The 2017 Boston marathon winner Edna Kiplagat from Kenya who is now based in United States will lead the women elite field at the 125th Boston Marathon that will be held from Hopkinton to Boston on Monday, October 11 in Boston.
This will be the first-ever fall edition of the Boston Marathon which will feature more than 140 elite athletes across all divisions including dozens of Americans, the Boston Athletic Association and John Hancock Financial jointly announced today.
The Organizers of the world’s oldest marathon, which could not be held as an in-person event in 2020 due to the pandemic and the local authorities, have permitted a field of 20,000 runners, and up to 70,000 more will run a virtual edition of the race. An $876,500 prize money purse will be on offer, the second largest in the history of the race.
Tom Grilk who is the B.A.A. president and CEO said, “In October, many of the world’s best athletes will look to etch their names in the history books by winning the Boston Marathon, We very much look forward to October’s competition, bringing together winners from more than one hundred global marathons. The B.A.A. is eager to continue the tradition of athletic excellence as we return to the roads leading to Boston.”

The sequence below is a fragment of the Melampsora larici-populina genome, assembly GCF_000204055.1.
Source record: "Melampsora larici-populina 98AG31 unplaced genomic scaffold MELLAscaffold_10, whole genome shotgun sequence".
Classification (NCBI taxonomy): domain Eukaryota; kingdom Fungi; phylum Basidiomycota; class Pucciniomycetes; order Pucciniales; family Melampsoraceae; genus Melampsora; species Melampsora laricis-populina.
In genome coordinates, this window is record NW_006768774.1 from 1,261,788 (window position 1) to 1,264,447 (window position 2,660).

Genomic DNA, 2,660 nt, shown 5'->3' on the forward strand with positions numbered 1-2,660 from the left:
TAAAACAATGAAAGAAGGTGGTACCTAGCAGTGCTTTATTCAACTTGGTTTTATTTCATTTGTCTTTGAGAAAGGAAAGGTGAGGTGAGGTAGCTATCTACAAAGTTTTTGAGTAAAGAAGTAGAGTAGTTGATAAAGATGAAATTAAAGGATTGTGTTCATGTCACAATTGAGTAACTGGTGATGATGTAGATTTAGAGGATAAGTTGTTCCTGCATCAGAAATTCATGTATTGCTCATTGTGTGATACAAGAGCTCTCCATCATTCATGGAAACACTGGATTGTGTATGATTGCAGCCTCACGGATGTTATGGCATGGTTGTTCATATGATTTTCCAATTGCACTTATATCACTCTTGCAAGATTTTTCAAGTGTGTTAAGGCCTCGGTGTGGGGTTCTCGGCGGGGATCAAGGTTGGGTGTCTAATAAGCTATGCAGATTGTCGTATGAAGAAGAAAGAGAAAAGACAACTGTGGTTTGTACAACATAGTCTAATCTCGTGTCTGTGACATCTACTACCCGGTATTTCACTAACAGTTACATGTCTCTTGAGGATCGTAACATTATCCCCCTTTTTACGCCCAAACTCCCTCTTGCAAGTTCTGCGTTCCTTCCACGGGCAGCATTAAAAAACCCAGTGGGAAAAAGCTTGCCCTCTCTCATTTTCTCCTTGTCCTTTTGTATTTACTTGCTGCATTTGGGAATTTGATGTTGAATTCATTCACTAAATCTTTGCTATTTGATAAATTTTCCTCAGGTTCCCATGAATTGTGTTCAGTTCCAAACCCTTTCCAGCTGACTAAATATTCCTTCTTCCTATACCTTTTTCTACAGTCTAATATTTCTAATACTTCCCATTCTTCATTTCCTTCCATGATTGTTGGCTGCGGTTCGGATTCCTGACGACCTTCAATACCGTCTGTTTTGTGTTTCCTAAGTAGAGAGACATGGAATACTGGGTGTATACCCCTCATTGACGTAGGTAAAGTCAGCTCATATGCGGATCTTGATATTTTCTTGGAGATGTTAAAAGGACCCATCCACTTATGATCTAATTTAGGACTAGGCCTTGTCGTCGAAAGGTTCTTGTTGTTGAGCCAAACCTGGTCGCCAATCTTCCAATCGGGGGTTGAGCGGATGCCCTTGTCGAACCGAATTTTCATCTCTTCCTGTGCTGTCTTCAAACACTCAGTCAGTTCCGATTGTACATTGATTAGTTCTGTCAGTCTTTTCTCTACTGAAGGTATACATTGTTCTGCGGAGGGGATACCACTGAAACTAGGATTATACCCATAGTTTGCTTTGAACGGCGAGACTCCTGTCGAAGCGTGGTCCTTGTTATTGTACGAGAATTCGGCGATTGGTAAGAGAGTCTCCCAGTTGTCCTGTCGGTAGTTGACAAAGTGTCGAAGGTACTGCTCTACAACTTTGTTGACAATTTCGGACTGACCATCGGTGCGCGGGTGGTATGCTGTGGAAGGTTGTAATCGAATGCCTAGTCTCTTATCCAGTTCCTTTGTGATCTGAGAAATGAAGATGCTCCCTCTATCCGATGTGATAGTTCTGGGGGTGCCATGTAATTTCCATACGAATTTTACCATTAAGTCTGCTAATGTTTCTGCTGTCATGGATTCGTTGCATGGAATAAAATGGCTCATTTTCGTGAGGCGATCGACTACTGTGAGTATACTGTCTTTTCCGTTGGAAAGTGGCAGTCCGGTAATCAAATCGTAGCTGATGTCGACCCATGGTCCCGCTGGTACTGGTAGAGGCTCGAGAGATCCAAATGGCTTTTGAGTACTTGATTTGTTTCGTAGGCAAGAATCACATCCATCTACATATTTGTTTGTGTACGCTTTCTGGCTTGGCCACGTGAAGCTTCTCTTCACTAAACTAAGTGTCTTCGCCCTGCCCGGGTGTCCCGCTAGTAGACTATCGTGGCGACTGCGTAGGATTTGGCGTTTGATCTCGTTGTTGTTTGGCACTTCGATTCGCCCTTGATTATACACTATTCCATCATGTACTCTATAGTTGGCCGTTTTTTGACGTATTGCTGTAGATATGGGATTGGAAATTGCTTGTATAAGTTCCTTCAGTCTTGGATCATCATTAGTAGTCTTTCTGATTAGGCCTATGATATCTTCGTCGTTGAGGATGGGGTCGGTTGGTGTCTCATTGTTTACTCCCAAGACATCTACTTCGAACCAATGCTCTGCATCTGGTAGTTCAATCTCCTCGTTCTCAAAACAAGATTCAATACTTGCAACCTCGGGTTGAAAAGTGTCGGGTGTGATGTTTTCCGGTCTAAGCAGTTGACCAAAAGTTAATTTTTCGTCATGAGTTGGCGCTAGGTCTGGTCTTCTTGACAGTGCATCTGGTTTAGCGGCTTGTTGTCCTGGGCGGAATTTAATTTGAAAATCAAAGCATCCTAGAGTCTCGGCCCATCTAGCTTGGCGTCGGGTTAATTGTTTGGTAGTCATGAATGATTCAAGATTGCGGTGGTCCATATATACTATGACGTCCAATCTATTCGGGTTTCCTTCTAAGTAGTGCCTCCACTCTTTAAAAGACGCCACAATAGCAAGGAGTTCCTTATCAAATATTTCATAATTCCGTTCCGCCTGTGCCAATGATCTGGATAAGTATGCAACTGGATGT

As usual the elite field in the open divisions is dominated by Africans. On the women’s side, eight international athletes have run sub-2:22 during their careers led by Ethiopia’s Yebrgual Melese (2:19:36), Mare Dibaba (2:19:52), Workenesh Edesa (2:20:24), Sutume Kebede (2:20:30), and Sutume Kebede (2:20:30). The top Kenyans are Kiplagat, the 2017 women’s race champion (2:19:50), and Helah Kiprop (2:21:27). Caroline Chepkoech, a former Kenyan who now runs for Kazakhstan, is making her debut.
The top American women are Jordan Hasay (2:20:57), Des Linden (2:22:38), and Molly Huddle (2:26:33). Hasay made her marathon debut at Boston in 2017, finishing third in 2:23:00. Linden has run Boston seven times and won the wet, cold and windy edition in 2018 (she was also second in 2011). Like Linden, Huddle ran Boston in 2018 and finished 13th. Ten of the 27 elite women who started that year dropped out.
The two defending champions, Kenya’s Lawrence Cherono and Ethiopia’s Worknesh Degefa, are not in this year’s elite field.
| International Women:
Yebrgual Melese (ETH), 2:19:36
Edna Kiplagat (KEN), 2:19:50
Mare Dibaba (ETH), 2:19:52
Workenesh Edesa (ETH), 2:20:24
Sutume Kebede (ETH), 2:20:30
Besu Sado (ETH), 2:21:03
Helah Kiprop (KEN), 2:21:27
Bedatu Hirpa (ETH), 2:21:32
Atsede Baysa (ETH), 2:22:03
Diana Chemtai (KEN), 2:22:06
Biruktayit Eshetu (ETH), 2:22:40
Tigist Abayechew (ETH), 2:22:45
Purity Changwony (KEN), 2:22:46
Caroline Rotich (KEN), 2:23:22
Mary Ngugi (KEN), 2:27:36
Shiho Kaneshige (JPN), 2:28:51
Netsanet Gudeta (ETH), 2:29:15
Kellys Arias (COL), 2:29:36
Tish Jones (GBR), 2:31:00
Brittany Moran (CAN), 2:36:22
Marie-Ange Brumelot (FRA), 2:36:23
Caroline Chepkoech (KAZ), Debut (1:05:07 Half)
Monicah Ngige (KEN), Debut (1:07:29 Half)